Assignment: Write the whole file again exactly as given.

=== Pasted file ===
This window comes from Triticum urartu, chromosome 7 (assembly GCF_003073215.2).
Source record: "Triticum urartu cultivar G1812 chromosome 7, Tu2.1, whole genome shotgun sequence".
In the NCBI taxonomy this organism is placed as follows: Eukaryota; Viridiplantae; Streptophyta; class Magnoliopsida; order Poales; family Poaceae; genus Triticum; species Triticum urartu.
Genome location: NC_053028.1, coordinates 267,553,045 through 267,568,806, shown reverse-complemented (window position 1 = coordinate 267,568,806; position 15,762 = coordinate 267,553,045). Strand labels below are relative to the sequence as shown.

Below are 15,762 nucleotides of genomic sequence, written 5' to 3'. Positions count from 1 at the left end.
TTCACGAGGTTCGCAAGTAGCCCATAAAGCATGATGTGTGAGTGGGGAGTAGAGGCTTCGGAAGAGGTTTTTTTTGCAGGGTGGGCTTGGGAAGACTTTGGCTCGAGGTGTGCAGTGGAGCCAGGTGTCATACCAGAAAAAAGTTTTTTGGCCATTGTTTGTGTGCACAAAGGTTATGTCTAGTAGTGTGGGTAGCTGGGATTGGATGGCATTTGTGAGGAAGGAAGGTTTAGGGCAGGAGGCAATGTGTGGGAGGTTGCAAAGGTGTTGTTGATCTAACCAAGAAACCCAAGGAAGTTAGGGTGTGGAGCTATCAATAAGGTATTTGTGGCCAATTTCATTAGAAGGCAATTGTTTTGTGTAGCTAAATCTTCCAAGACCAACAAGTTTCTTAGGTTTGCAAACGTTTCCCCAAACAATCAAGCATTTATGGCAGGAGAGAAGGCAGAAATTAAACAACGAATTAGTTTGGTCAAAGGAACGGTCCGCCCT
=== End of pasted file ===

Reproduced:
This window comes from Triticum urartu, chromosome 7 (assembly GCF_003073215.2).
Source record: "Triticum urartu cultivar G1812 chromosome 7, Tu2.1, whole genome shotgun sequence".
In the NCBI taxonomy this organism is placed as follows: Eukaryota; Viridiplantae; Streptophyta; class Magnoliopsida; order Poales; family Poaceae; genus Triticum; species Triticum urartu.
Genome location: NC_053028.1, coordinates 267,553,045 through 267,568,806, shown reverse-complemented (window position 1 = coordinate 267,568,806; position 15,762 = coordinate 267,553,045). Strand labels below are relative to the sequence as shown.

Below are 15,762 nucleotides of genomic sequence, written 5' to 3'. Positions count from 1 at the left end.
TTCACGAGGTTCGCAAGTAGCCCATAAAGCATGATGTGTGAGTGGGGAGTAGAGGCTTCGGAAGAGGTTTTTTTTGCAGGGTGGGCTTGGGAAGACTTTGGCTCGAGGTGTGCAGTGGAGCCAGGTGTCATACCAGAAAAAAGTTTTTTGGCCATTGTTTGTGTGCACAAAGGTTATGTCTAGTAGTGTGGGTAGCTGGGATTGGATGGCATTTGTGAGGAAGGAAGGTTTAGGGCAGGAGGCAATGTGTGGGAGGTTGCAAAGGTGTTGTTGATCTAACCAAGAAACCCAAGGAAGTTAGGGTGTGGAGCTATCAATAAGGTATTTGTGGCCAATTTCATTAGAAGGCAATTGTTTTGTGTAGCTAAATCTTCCAAGACCAACAAGTTTCTTAGGTTTGCAAACGTTTCCCCAAACAATCAAGCATTTATGGCAGGAGAGAAGGCAGAAATTAAACAACGAATTAGTTTGGTCAAAGGAACGGTCCGCCCT